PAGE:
Columba volcano, the youngest dated vent of the dominantly Pliocene Calatrava volcanic field, rises above the Jabalón reservoir. The massive volcanic field covers an area of more than 5000 sq km and contains more than 300 pyroclastic cones, maars, and lava domes. The Calatrava volcanic field is mostly of Pliocene or late-Pleistocene age, although late-stage phreatomagmatic activity at Columba volcano was dated at the mid-Holocene. Fumarolic activity was recorded in the Sierra de Valenzuela area during the 16th-18th centuries.

Photo by Rafael Becerra Ramírez, 2006 (Universidad de Castilla-La Mancha).

Smithsonian Sample Collections Database


A listing of samples from the Smithsonian collections will be available soon.

Affiliated Sites

Large Eruptions of Calatrava Volcanic Field Information about large Quaternary eruptions (VEI >= 4) is cataloged in the Large Magnitude Explosive Volcanic Eruptions (LaMEVE) database of the Volcano Global Risk Identification and Analysis Project (VOGRIPA).
WOVOdat WOVOdat is a database of volcanic unrest; instrumentally and visually recorded changes in seismicity, ground deformation, gas emission, and other parameters from their normal baselines. It is sponsored by the World Organization of Volcano Observatories (WOVO) and presently hosted at the Earth Observatory of Singapore.
EarthChem EarthChem develops and maintains databases, software, and services that support the preservation, discovery, access and analysis of geochemical data, and facilitate their integration with the broad array of other available earth science parameters. EarthChem is operated by a joint team of disciplinary scientists, data scientists, data managers and information technology developers who are part of the NSF-funded data facility Integrated Earth Data Applications (IEDA). IEDA is a collaborative effort of EarthChem and the Marine Geoscience Data System (MGDS).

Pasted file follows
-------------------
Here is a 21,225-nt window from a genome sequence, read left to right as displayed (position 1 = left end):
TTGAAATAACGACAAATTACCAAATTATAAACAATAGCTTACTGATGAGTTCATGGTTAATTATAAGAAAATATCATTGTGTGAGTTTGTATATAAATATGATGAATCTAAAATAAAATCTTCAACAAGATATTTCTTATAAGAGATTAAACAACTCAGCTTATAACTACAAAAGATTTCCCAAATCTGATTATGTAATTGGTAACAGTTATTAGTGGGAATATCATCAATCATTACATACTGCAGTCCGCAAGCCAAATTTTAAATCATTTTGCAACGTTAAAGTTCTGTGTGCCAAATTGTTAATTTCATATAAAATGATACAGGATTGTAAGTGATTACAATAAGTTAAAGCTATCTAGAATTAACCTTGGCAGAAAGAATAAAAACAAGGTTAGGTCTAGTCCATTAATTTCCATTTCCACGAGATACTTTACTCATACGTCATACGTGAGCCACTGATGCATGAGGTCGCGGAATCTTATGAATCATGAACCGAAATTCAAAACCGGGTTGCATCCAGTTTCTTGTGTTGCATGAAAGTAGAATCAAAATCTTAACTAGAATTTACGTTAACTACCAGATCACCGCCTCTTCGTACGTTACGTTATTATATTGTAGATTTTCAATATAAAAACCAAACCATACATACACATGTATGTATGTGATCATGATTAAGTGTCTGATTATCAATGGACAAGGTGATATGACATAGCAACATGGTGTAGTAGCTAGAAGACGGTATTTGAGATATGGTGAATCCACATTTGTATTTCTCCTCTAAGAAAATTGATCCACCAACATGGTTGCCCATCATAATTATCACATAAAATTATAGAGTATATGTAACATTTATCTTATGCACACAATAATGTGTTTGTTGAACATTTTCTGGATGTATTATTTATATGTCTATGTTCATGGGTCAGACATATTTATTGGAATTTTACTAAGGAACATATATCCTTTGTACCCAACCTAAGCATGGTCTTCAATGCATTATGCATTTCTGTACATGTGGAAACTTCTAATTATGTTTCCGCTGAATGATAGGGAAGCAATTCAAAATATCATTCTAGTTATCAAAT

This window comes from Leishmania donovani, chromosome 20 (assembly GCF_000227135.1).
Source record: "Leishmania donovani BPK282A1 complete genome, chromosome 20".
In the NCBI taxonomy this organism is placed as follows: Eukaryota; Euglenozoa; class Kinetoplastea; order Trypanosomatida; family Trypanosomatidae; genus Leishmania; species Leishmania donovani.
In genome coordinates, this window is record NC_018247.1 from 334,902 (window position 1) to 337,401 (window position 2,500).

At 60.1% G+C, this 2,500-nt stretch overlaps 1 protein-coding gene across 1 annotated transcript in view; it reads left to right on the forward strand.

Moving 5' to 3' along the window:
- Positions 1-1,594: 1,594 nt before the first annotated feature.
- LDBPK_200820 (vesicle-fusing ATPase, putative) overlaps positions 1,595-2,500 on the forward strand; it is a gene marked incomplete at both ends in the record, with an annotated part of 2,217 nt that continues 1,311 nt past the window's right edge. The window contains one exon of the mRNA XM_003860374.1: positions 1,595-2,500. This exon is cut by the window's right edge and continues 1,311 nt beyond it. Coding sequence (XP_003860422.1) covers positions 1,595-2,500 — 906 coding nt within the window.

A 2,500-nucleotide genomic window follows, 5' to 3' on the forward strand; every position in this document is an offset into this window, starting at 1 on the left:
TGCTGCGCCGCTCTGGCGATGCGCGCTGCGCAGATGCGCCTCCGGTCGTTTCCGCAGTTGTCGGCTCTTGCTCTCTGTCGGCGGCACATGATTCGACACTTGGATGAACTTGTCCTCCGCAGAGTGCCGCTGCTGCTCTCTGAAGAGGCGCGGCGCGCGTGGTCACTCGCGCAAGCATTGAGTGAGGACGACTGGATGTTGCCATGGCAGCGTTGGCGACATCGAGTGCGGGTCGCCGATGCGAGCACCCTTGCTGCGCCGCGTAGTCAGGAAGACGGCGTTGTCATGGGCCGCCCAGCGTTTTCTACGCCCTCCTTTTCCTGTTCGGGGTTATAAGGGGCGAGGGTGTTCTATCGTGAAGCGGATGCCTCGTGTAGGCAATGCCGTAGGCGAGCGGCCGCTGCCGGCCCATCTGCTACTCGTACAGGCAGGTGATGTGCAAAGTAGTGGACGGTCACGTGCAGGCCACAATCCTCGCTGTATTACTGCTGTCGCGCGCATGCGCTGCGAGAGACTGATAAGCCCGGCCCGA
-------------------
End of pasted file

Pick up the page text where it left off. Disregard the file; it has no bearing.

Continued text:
MODVOLC - HIGP MODIS Thermal Alert System Using infrared satellite Moderate Resolution Imaging Spectroradiometer (MODIS) data, scientists at the Hawai'i Institute of Geophysics and Planetology, University of Hawai'i, developed an automated system called MODVOLC to map thermal hot-spots in near real time. For each MODIS image, the algorithm automatically scans each 1 km pixel within it to check for high-temperature hot-spots. When one is found the date, time, location, and intensity are recorded. MODIS looks at every square km of the Earth every 48 hours, once during the day and once during the night, and the presence of two MODIS sensors in space allows at least four hot-spot observations every two days. Each day updated global maps are compiled to display the locations of all hot spots detected in the previous 24 hours. There is a drop-down list with volcano names which allow users to 'zoom-in' and examine the distribution of hot-spots at a variety of spatial scales.
MIROVA Middle InfraRed Observation of Volcanic Activity (MIROVA) is a near real time volcanic hot-spot detection system based on the analysis of MODIS (Moderate Resolution Imaging Spectroradiometer) data. In particular, MIROVA uses the Middle InfraRed Radiation (MIR), measured over target volcanoes, in order to detect, locate and measure the heat radiation sourced from volcanic activity.